The processing of quantum information is reliant on the encoding and manipulation of quantum states of a qubit. Superconducting circuits are the most advanced platform at present, but there is an issue with cross-talk between the qubits and the challenge of error correction as the systems are scaled up. Another approach being pursued is a modular platform in which the qubits are spatially separated. Daiss et al. demonstrate the operation of a quantum gate in which one qubit conditionally controls the state of another qubit spatially separated by 60 meters (see the Perspective by Hunger). Because the approach is platform independent, it could be extended from the demonstrated neutral atoms to ions, impurity vacancy centers, or even a combination of these qubits. Science , this issue p. ; see also p.  The big challenge in quantum computing is to realize scalable multi-qubit systems with cross-talk–free addressability and efficient coupling of arbitrarily selected qubits. Quantum networks promise a solution by integrating smaller qubit modules to a larger computing cluster. Such a distributed architecture, however, requires the capability to execute quantum-logic gates between distant qubits. Here we experimentally realize such a gate over a distance of 60 meters. We employ an ancillary photon that we successively reflect from two remote qubit modules, followed by a heralding photon detection, which triggers a final qubit rotation. We use the gate for remote entanglement creation of all four Bell states. Our nonlocal quantum-logic gate could be extended both to multiple qubits and many modules for a tailor-made multi-qubit computing register. : /lookup/doi/10.1126/science.abe3150 : /lookup/doi/10.1126/science.abg1536
The deployment of quantum technologies will be reliant on developing platforms that are mass-manufacturable and cost-effective. Quantum key distribution is a protocol that ensures secure communications between various parties within a network using shared secret keys to encrypt the communication channels. However, practical implementations with hybrid systems can leave side channels open, which compromises the security of the network. Semenenko et al. demonstrate a quantum-ready platform based on all the optical components being monolithically integrated on an indium-phosphide photonic chip. With the side channels to information leakage effectively closed and demonstrated secret keys exchanged at rates exceeding 1 kilobit per second over 100 kilometers, such a platform provides a promising solution for the development of secure communication over citywide quantum networks.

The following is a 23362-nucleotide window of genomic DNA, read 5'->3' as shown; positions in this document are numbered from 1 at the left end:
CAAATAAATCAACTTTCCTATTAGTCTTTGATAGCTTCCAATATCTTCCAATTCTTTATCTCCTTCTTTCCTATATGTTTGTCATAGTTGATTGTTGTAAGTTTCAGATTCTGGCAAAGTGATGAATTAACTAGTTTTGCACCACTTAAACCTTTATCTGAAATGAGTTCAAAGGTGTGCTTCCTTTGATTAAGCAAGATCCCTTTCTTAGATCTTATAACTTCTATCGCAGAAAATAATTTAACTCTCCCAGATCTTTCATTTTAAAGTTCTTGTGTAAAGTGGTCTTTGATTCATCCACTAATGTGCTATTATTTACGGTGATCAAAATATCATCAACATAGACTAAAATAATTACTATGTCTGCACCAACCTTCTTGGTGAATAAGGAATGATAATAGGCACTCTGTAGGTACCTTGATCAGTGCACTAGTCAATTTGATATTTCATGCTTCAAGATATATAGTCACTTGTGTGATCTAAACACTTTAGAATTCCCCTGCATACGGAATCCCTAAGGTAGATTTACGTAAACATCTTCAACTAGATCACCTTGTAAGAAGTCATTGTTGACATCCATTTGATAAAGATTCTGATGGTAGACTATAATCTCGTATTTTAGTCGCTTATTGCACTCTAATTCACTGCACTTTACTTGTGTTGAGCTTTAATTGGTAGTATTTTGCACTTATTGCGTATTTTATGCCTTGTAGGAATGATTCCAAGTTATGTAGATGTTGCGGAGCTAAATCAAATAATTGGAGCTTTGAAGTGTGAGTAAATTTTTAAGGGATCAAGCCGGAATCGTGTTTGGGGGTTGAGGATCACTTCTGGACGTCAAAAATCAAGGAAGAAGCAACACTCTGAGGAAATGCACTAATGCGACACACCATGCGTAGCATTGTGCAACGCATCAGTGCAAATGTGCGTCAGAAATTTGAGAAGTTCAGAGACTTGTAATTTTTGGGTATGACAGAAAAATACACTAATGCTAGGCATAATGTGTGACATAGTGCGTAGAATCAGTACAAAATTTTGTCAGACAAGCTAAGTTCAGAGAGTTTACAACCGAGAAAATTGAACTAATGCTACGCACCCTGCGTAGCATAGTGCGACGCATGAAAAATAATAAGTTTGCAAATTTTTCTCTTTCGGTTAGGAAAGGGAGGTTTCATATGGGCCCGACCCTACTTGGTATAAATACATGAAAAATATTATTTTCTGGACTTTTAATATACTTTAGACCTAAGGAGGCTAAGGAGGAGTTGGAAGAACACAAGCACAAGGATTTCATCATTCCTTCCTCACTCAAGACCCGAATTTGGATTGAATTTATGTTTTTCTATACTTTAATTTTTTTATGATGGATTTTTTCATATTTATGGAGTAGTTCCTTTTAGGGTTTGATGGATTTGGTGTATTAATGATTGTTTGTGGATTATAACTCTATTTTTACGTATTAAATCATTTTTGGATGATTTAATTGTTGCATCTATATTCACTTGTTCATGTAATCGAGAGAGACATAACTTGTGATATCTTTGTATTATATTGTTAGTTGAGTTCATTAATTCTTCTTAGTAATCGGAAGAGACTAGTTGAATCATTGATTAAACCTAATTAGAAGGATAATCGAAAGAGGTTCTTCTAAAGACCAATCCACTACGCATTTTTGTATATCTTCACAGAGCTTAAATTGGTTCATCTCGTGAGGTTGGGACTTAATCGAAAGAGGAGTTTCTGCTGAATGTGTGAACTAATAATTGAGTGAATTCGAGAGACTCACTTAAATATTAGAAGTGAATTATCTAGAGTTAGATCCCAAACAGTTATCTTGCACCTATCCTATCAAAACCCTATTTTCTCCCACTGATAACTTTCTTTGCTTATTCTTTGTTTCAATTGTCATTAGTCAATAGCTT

Quantum computing's potential to revolutionize AI depends on growth of a developer ecosystem in which suitable tools, skills, and platforms are in abundance. These milestones are all still at least a few years in the future. What follows is an analysis of the quantum AI industry's maturity at the present time. Quantum AI executes ML (machine learning), DL (deep learning), and other data-driven AI algorithms reasonably well. As an approach, quantum AI has moved well beyond the proof-of-concept stage.
Qiskit Metal is an open-source platform that automates parts of the design process for quantum chips. Building the hardware that underpins quantum computers might not sound like everybody's cup of tea, but IBM is determined to make the idea sound less challenging. The company has announced the general availability of Qiskit Metal, an open-source platform that automates parts of the design process for quantum chips, and which IBM promised will now let "anyone" design quantum hardware. Big Blue detailed the progress made with Metal since the tool was first announced late last year as part of the company's larger Qiskit portfolio, which provides open-source tools for creating programs that can run on IBM's cloud-based quantum devices. While most of Qiskit's resources focus on building applications that can be executed on quantum machines, Metal targets a brand-new audience, providing software to help design the components that make up the hardware itself.
Oxford Quantum Circuits (OQC), which unveiled the UK's most advanced superconducting quantum computer in 2018, has launched the UK's first Quantum Computing-as-a-Service (QCaaS) platform. In a boost for the UK's ambitions to be a global quantum superpower, as well as for businesses looking to explore the increasing commercial and technical benefits of quantum computing, today's announcement is the latest in a series of firsts for the company. Having built and launched the UK's first superconducting quantum computer in 2018, today's announcement marks the first time OQC's proprietary technology is available to the enterprise via its private cloud. This announcement supports the startup's goal of pioneering the Quantum Computing-as-a-Service (QCaaS) market. Dr Ilana Wisby, the CEO of OQC, said: "The launch of our QCaaS platform is not only a remarkable achievement in the history of Oxford Quantum Circuits, but is a significant milestone in unlocking the potential of quantum computing both in the UK and globally. "We know quantum computing has the power to be revolutionary but for decades this power and potential has been relatively untested and unverified in the real world.